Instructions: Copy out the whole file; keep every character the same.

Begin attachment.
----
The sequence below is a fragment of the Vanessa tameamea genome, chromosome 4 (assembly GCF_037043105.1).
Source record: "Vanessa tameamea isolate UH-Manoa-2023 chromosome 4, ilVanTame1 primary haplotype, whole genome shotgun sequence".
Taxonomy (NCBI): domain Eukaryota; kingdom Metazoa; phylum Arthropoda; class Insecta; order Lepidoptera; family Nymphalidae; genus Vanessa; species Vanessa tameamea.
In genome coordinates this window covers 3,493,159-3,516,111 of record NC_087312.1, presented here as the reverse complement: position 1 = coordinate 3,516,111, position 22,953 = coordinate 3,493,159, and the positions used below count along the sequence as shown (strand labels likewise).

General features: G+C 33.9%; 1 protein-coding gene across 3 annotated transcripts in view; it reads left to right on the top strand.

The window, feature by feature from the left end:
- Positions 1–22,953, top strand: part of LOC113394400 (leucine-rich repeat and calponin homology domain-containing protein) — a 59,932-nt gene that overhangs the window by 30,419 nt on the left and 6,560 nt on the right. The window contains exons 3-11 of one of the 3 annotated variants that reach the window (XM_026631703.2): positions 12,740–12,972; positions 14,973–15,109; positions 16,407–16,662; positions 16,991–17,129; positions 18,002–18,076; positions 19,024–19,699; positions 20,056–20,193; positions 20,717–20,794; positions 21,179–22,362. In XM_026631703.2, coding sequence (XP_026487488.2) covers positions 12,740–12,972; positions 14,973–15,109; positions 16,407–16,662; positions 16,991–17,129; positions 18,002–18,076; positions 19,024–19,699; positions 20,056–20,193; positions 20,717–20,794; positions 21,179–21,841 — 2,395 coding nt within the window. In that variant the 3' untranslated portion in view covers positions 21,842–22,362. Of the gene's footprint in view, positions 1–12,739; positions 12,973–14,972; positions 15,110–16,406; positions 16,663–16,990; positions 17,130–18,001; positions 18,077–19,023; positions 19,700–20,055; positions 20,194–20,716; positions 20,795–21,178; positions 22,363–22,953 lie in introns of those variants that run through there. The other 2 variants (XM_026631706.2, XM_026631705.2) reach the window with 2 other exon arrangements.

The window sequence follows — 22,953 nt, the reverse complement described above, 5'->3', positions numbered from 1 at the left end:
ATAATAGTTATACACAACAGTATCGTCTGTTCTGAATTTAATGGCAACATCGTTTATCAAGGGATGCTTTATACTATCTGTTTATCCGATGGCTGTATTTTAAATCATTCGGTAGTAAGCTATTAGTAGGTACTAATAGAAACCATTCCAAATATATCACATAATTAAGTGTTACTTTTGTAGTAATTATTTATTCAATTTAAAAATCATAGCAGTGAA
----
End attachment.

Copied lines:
The sequence below is a fragment of the Vanessa tameamea genome, chromosome 4 (assembly GCF_037043105.1).
Source record: "Vanessa tameamea isolate UH-Manoa-2023 chromosome 4, ilVanTame1 primary haplotype, whole genome shotgun sequence".
Taxonomy (NCBI): domain Eukaryota; kingdom Metazoa; phylum Arthropoda; class Insecta; order Lepidoptera; family Nymphalidae; genus Vanessa; species Vanessa tameamea.
In genome coordinates this window covers 3,493,159-3,516,111 of record NC_087312.1, presented here as the reverse complement: position 1 = coordinate 3,516,111, position 22,953 = coordinate 3,493,159, and the positions used below count along the sequence as shown (strand labels likewise).

General features: G+C 33.9%; 1 protein-coding gene across 3 annotated transcripts in view; it reads left to right on the top strand.

The window, feature by feature from the left end:
- Positions 1–22,953, top strand: part of LOC113394400 (leucine-rich repeat and calponin homology domain-containing protein) — a 59,932-nt gene that overhangs the window by 30,419 nt on the left and 6,560 nt on the right. The window contains exons 3-11 of one of the 3 annotated variants that reach the window (XM_026631703.2): positions 12,740–12,972; positions 14,973–15,109; positions 16,407–16,662; positions 16,991–17,129; positions 18,002–18,076; positions 19,024–19,699; positions 20,056–20,193; positions 20,717–20,794; positions 21,179–22,362. In XM_026631703.2, coding sequence (XP_026487488.2) covers positions 12,740–12,972; positions 14,973–15,109; positions 16,407–16,662; positions 16,991–17,129; positions 18,002–18,076; positions 19,024–19,699; positions 20,056–20,193; positions 20,717–20,794; positions 21,179–21,841 — 2,395 coding nt within the window. In that variant the 3' untranslated portion in view covers positions 21,842–22,362. Of the gene's footprint in view, positions 1–12,739; positions 12,973–14,972; positions 15,110–16,406; positions 16,663–16,990; positions 17,130–18,001; positions 18,077–19,023; positions 19,700–20,055; positions 20,194–20,716; positions 20,795–21,178; positions 22,363–22,953 lie in introns of those variants that run through there. The other 2 variants (XM_026631706.2, XM_026631705.2) reach the window with 2 other exon arrangements.

The window sequence follows — 22,953 nt, the reverse complement described above, 5'->3', positions numbered from 1 at the left end:
ATAATAGTTATACACAACAGTATCGTCTGTTCTGAATTTAATGGCAACATCGTTTATCAAGGGATGCTTTATACTATCTGTTTATCCGATGGCTGTATTTTAAATCATTCGGTAGTAAGCTATTAGTAGGTACTAATAGAAACCATTCCAAATATATCACATAATTAAGTGTTACTTTTGTAGTAATTATTTATTCAATTTAAAAATCATAGCAGTGAA